Tuesday, January 24, 2017

Tauer Perfumes Lonesome Rider and Lonestar Memories

Growing up in Fort Worth, Texas, the Stock Show and Rodeo was an eagerly anticipated annual event held every January. We actually got a school holiday to go rummage around the cattle barns and gaze at fantastically large pigs and prize-winning bulls. It's a testament to how easily entertained we were back then that we could make a day of this, along with some cotton candy, corn on the cob, and hot dogs. This is the oldest continually running stock show and rodeo in the United States, originating back in 1896. Our rodeo arena isn't too large so you can hear the pounding of the horse's hooves in the cutting competition or the bull's grunts as he struggles to extricate his rider. This is a true rodeo, unlike the sissified event our Houston neighbors hold, where binoculars are needed to see the participants and the crowds don't start arriving until the music concert at the end of the evening. This year I'm in Singapore, not Fort Worth, but January=Rodeo has been hammered into my head for many years now, and this took my thoughts to two particular perfumes, Tauer Perfumes Lonesome Rider and Lonestar Memories.

Lonesome Rider

The idea of the lone cowboy was a constant theme in the early Western movies. There was the well known Lone Ranger, but he had Tanto. Less well known were The Lone Rider movies starring Buck Henry, one man trying to right the wrongs and make the Wild West a safer place. The perfume Lonesome Rider holds to the idea of the solitary cowboy with its beautiful but somber notes and quiet presence.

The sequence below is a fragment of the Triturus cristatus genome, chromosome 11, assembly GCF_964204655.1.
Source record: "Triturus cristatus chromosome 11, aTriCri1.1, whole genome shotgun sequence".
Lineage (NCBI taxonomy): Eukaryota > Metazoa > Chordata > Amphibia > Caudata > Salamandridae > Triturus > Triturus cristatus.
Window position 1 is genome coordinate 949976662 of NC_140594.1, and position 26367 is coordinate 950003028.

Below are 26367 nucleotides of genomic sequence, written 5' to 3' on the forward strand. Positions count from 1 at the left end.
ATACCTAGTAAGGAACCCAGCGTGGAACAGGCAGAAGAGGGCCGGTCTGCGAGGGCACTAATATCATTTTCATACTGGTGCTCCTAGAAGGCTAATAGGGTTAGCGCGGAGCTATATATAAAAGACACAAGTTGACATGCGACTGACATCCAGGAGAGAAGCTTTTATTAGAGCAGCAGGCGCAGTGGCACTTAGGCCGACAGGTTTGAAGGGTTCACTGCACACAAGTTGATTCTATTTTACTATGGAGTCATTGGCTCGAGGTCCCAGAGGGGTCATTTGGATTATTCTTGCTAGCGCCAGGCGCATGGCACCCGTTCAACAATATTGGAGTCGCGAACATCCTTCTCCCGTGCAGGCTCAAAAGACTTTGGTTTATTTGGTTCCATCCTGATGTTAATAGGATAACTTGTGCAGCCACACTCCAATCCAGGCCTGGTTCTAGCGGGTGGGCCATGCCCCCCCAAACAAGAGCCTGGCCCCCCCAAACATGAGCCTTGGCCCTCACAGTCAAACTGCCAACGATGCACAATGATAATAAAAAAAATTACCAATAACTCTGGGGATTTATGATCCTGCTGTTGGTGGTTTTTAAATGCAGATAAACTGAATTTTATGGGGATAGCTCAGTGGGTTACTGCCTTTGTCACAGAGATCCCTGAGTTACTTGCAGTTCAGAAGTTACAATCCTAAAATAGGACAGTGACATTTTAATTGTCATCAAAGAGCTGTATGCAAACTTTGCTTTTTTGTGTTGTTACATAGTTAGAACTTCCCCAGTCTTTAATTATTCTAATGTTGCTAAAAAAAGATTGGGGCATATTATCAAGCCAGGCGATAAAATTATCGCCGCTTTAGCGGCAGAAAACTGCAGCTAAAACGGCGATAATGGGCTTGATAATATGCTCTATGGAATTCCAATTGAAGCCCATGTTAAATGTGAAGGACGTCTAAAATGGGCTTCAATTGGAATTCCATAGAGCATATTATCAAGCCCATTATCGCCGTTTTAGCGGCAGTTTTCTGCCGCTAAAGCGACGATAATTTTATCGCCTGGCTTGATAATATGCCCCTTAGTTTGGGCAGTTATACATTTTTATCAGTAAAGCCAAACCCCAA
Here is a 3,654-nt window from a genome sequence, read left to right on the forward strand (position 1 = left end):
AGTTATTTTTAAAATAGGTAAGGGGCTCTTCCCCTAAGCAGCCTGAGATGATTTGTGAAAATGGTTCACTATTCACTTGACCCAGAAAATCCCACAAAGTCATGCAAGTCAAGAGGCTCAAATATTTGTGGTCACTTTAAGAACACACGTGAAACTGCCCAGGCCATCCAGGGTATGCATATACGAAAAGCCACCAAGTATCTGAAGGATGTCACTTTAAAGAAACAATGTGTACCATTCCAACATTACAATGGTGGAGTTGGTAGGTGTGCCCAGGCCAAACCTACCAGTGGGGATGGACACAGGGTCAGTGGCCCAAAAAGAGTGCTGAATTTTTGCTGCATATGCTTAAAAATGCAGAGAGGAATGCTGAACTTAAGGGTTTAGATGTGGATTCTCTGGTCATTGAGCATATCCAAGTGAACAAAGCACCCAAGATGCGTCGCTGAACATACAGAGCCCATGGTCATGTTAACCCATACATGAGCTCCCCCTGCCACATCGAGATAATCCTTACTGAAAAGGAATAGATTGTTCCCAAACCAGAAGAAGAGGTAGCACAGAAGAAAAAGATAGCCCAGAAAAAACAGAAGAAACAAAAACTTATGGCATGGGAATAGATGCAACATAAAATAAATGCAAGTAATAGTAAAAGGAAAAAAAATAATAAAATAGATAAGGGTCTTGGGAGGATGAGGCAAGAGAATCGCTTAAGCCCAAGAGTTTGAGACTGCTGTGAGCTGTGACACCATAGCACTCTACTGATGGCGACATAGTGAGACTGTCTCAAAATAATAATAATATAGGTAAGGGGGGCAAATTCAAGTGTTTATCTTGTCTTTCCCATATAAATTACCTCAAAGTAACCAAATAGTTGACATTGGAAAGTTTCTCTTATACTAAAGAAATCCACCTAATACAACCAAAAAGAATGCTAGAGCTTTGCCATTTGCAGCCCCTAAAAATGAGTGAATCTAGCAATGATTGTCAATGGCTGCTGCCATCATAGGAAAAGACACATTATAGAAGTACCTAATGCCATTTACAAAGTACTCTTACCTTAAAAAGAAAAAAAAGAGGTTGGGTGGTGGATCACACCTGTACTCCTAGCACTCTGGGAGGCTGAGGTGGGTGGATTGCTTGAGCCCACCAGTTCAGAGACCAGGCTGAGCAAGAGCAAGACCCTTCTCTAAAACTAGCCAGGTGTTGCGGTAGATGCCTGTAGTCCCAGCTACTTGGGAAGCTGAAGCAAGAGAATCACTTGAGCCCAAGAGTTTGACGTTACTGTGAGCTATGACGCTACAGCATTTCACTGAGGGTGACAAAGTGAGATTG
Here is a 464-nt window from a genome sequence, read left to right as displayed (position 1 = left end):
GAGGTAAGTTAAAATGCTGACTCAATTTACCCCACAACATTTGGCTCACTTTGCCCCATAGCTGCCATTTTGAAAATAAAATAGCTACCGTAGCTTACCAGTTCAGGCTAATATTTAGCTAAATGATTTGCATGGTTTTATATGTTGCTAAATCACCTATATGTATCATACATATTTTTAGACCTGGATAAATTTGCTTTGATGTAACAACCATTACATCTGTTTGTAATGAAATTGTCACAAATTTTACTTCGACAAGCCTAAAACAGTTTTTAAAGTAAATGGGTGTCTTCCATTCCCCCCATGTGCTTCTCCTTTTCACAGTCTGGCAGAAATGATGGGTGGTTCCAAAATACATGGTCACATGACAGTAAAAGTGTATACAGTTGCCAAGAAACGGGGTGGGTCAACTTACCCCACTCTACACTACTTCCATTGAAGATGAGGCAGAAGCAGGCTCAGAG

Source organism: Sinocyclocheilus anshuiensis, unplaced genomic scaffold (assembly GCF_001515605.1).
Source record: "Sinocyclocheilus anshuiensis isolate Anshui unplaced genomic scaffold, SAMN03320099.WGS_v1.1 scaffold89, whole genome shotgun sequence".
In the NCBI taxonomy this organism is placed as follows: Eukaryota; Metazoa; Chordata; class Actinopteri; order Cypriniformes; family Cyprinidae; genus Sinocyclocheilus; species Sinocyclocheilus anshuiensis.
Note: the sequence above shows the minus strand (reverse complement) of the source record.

Lonesome Rider opens with vibrant citrus notes of grapefruit and bergamot, but this moment is as brief as the last flash of the sun before it slips over the horizon. Notes of pepper and clove take the citrus to a darker place and before you know it a leather note pushes the brightness aside. Vetiver gives a whisper of smokey incense. Eventually a rooty iris note joins with the leather. There is also a rose note but I hardly notice it. It is the iris and leather combination which drive the perfume for the majority of its life on my skin. Sandalwood and ambergris will ground the scent as it eventually softens and fades but the iris is a prominent note for me until the very end. Lonesome Rider fulfills its promise of cloaking the wearer in a beautiful almost melancholy perfume which wears close to the skin and is for the personal pleasure of the wearer.

Andy Tauer, the Swiss-based and self-taught perfumer, created Lonesome Rider ten years after one of his earliest successes, Lonestar Memories. For me they are the yin and yang of cowboy inspired perfumes.

Lonestar Memories

Hello, old friend! I had forgotten  how crazy I was about you. That initial burst of bitter medicinals. The smell of leather from well worn cowboy boots only improved by the scuffs and dings, souvenirs of past good times. That smell of sweat from sweet skin which brings back a long ago memory of being a shy teenager and my date casually throwing his arm around me, providing an electric thrill as I breathed in the melange of clean laundered shirt, skin glistening with a light sheen of perspiration, and faint traces of cologne.